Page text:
McLean Rotary yesterday gave its Business Person of the Year award to the executive director of a nonprofit in Falls Church that helps the homeless of Fairfax County.
"Being in the nonprofit world, people don't think of you as in business, but we have to run" a budget, manage a staff, etc., said Christopher Fay, executive director of Homestretch.
The mission of Homestretch: To empower homeless families to get homes and become self-sufficient, Fay told Tuesday's Rotary meeting.
"We put them in a home — the first day. A key to an apartment where they will live for three months or two years," Fay said.
"Hope is the first thing and most important things that we have to help them develop," he said.
"If you go there, you will fall in love with them," McLean Rotary president Cherry Baumbusch said. "I thought I was going to a shelter, but Homestretch gives them life tools. It's an all encompassing program," she said.
Rotary vice president Jan Auerbach said, "How successful they have been in taking people with such unhappy circumstances and in two years they become self-sufficient. It's because they have identified the skills they will need."
Auerbach has organized nine other local Rotary clubs to donate $10,520 to Homestretch.
5 Things to know about Homestretch:
1. Ninety percent of the homeless families they help are single mothers with children.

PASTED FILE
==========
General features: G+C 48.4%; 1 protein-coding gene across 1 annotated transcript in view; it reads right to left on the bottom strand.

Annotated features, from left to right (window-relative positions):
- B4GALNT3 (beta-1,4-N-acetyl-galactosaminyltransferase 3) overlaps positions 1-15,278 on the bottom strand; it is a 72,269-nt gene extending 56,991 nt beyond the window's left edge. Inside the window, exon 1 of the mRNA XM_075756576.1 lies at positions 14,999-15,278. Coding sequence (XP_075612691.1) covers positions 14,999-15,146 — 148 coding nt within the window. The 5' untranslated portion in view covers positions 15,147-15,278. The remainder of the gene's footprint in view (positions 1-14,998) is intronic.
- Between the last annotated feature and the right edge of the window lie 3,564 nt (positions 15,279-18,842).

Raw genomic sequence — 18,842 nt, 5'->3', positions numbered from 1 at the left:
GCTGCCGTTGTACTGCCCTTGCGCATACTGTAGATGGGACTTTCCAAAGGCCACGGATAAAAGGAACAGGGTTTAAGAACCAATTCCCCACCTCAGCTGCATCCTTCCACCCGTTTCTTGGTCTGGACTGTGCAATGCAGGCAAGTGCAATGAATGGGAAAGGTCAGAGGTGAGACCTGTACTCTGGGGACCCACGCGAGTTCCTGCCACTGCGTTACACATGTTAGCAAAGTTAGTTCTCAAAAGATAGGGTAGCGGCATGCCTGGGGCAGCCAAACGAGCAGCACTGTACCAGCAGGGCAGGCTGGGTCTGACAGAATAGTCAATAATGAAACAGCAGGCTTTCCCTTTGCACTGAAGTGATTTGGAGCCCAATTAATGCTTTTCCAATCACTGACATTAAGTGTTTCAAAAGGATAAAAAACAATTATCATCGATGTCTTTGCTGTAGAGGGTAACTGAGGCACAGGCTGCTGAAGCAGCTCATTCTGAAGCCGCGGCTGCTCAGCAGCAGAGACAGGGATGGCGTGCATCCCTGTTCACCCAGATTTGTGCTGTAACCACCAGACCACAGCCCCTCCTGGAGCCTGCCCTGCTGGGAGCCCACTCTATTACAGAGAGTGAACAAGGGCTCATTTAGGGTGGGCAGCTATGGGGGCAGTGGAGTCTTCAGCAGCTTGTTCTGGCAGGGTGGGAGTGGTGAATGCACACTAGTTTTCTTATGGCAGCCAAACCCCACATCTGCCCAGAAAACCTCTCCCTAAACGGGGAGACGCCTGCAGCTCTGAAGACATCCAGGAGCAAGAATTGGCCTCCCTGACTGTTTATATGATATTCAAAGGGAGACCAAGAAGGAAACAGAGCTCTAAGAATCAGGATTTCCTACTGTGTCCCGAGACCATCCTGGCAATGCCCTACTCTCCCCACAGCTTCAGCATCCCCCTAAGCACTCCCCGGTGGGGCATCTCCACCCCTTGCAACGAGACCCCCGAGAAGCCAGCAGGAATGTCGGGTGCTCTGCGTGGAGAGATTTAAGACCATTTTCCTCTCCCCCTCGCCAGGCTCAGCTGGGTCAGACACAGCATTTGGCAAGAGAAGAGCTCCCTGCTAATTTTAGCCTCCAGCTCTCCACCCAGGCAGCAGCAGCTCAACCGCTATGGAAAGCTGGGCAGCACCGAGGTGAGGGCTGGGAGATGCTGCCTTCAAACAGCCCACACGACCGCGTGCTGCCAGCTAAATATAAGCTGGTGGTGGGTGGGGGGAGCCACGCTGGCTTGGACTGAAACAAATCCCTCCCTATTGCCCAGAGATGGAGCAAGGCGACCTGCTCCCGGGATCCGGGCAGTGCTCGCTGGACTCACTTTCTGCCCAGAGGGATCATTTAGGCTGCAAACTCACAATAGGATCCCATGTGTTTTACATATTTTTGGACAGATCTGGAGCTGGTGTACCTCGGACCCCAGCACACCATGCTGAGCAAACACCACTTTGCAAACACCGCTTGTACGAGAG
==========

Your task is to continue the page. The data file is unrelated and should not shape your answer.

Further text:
2. Sixty percent of them are homeless because of domestic violence. "They were in a home where the abuser was so controlling ... in order to leave she had to face homelessness," Fay said. Five percent were victims of human trafficking. Ten percent are substance abusers. Thirty percent are from foreign countries. Thirty percent have a mental illness such as anxiety or depression, he said. There is overlap between these general percentages.
3. The newest program: to establish a day care center scheduled to open in a few weeks to help 3- to 5-year-olds from homeless families get ready for school. The day care center awaits final state approval, Fay said. Kidsstretch will teach ABC's and the structure of a classroom to kids used to living in a car and who move frequently.
4. They can house 65 families at one time and tend to help about 110 families, a year. Those families usually have 130-140 children, Fay explained.
"Our children tend to do well (in school). We have a lot of kids on the honor roll." Homestretch has 24 staff members of which 16 are full-time, he said.
5. They have an 85 percent to 90 percent success rate of making families self-sufficient.
Claire Fay, who works with her husband, described Homestretch as an agency that removes obstacles so the homeless can succeed.
They teach financial literacy. They make sure the families save to pay off debts. They supply lawyers, training programs, backpacks, even birthday cakes and presents for the kids.
"We have an incredible array of services that can be transformative for the families if they take hold of it," Fay said.